RON JAWORSKI: Coach tried to use every motivational tactic possible. Wilbert Montgomery was banged up. You know, the reports are he was banged up and not practicing well and a lot of yada yada in Tampa (where the Eagles practiced the week leading up to the game). But Wilbert practiced great all week. But I don't think the Cowboys thought he was going to be healthy.

DERRICK GUNN: And there was more psychological warfare to come. Everybody knows how superstitious players can be, from what they eat before the game to what shoe they tie first. For Dallas, it could have been their jerseys.

CHARLIE WATERS: When we played at home, we wore the white jerseys. And when we played on the road, we wore the white jerseys.

ROB ELLIS: The NFL custom said that on the road – at away games – the opposing team was supposed to wear their dark jerseys. But the Cowboys managed to get away with not doing what the other teams were doing.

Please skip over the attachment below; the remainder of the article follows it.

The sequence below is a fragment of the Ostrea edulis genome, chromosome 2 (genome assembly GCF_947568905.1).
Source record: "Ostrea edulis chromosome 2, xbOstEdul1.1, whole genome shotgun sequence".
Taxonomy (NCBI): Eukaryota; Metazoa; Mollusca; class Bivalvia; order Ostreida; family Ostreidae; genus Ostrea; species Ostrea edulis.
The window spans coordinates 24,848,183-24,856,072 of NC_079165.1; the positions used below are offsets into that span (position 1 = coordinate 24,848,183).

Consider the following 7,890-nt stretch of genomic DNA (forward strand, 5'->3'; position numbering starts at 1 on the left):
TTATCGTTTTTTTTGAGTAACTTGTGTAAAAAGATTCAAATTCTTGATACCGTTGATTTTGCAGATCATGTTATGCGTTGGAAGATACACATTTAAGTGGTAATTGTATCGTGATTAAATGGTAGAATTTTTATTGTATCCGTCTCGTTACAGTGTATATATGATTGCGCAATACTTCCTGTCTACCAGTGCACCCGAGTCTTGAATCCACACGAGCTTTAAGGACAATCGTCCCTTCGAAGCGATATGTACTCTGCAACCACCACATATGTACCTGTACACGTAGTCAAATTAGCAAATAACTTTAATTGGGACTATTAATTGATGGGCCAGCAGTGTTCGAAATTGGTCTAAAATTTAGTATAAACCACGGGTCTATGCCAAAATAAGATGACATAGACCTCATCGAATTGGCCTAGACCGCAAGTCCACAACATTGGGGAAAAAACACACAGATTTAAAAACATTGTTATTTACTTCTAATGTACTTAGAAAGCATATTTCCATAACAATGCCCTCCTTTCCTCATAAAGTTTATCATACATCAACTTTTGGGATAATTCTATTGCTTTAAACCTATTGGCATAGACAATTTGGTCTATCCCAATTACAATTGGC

CHARLIE WATERS: So we ended up wearing our white jerseys like 85 percent of the time, which means we won a lot more games with our light jerseys. And that was one psychological advantage. It definitely inspired other teams that hate us even more.

ROB ELLIS: Well, Eagles GM Jim Murray picked up on this white jersey versus blue jersey suspicion and they decided to use it to his advantage. Coach Vermeil was on board because he was looking for every possible edge.

DICK VERMEIL: I'd coached against the Cowboys when I was an assistant at the Rams and I'd always heard that they were more confident playing in their white jerseys that they'd wear white jerseys at home. I had the choice of jersey we're going to wear, so I wore a jersey that would force him to wear a jersey that they didn't usually like to wear or didn't think they played as well in. And that's all it was. I don't think it made any difference in the outcome of ballgame. But it was just one thing to add to the preparation.